Static similarities: centralized and authoritarian political institutions - a monstrously prosperous export-oriented economy based on semi-slave labor.

    Just as the history of Egypt entered the 27th Dynasty (525 – 404, founded by the Persians) and the history of China entered the Qing Dynasty (founded by the Manchus) - that is, when Egypt and China became part of the Persian and Manchu empires respectively, the independence-degree of these two civilizations seems to have reached its lowest point in history, seeming to mark their imminent withdrawal from the arena of history as ruins of civilizations. However, as they each met with emerging civilizations that were expanding at an accelerated rate - in the case of Egypt it was the Greco-Roman civilization, and in the case of China it was the Western civilization - they both seem to have undergone a certain economic “reactivation”. Because that activation was deeply rooted in their respective social and political contexts, they both exhibit a certain “indigenous-foreign” duality.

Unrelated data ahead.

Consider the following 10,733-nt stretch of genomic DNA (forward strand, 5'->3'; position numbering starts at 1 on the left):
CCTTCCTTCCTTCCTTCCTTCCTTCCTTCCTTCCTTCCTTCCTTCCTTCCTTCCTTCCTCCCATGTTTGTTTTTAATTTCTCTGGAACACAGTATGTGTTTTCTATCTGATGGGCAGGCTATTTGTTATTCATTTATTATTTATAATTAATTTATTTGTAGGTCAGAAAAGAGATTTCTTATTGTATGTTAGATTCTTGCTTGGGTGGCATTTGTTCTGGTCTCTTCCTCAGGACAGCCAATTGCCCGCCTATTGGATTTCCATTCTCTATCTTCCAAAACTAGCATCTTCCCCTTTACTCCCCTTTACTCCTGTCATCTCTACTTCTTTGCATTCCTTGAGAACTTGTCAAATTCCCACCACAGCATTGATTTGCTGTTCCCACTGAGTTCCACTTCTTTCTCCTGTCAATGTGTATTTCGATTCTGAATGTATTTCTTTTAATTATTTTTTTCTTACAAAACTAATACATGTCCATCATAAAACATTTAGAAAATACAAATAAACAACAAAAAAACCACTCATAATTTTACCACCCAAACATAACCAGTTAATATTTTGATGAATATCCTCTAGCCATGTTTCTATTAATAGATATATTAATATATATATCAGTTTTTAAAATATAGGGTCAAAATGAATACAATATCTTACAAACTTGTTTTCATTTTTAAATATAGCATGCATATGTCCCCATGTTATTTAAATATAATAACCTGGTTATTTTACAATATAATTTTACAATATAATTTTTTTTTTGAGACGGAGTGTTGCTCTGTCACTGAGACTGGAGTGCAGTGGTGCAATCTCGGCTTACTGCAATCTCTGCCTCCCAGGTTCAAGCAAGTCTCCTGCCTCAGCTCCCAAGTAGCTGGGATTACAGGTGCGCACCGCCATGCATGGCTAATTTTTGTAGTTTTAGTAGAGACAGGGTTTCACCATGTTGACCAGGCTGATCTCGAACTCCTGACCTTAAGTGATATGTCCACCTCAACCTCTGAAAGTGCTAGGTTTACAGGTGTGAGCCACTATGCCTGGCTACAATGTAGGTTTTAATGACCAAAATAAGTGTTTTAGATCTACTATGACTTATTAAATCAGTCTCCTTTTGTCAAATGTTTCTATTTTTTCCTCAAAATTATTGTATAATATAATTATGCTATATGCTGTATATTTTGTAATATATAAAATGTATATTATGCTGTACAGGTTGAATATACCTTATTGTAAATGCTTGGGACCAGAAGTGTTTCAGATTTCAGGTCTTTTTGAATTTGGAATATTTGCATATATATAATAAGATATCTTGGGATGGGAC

In their respective “indigenous” nature, they both embody the sharp contrast between a highly developed and authoritarian bureaucratic apparatus and monarchical dictatorship (“strong leadership”) and a weak society that is almost incapable of self-organizing and self-governing: Politically, the Ptolemaic dynasty of the Greeks inherited an ancient Egyptian tradition of highly bureaucratic and centralized state from Ramses. In turn, the People’s Republic of China, which began with a highly Soviet background and was profoundly shaped by globalization after the Reform and Opening-up (since 1979), inherited an extremely deep-rooted Chinese tradition of bureaucracy and authoritarianism from the Song dynasty. Both the civilizations had a similar social basis in a politically passively, socially highly atomized population, and experienced some expansion of their spheres of influence (Ptolemaic Egypt to Libya and Syria, China to Central Asia and Africa). Those political expansion were driven by the highly authoritarian Ptolemaic state and the CCP, respectively, rather than by the spontaneous organization of their respective societies. The above was reflected in the fact that those expansions were either highly demilitarized or not militarily supported by native populations. Due to the long tradition of demilitarization of the corresponding native societies, Ptolemaic Egypt relied heavily on the Hellenistic world’s mercenaries in military affairs, while modern China has inherited the highly demilitarized tradition of “good men do not become soldiers, just like good iron would not be made into nails” since the Song Dynasty.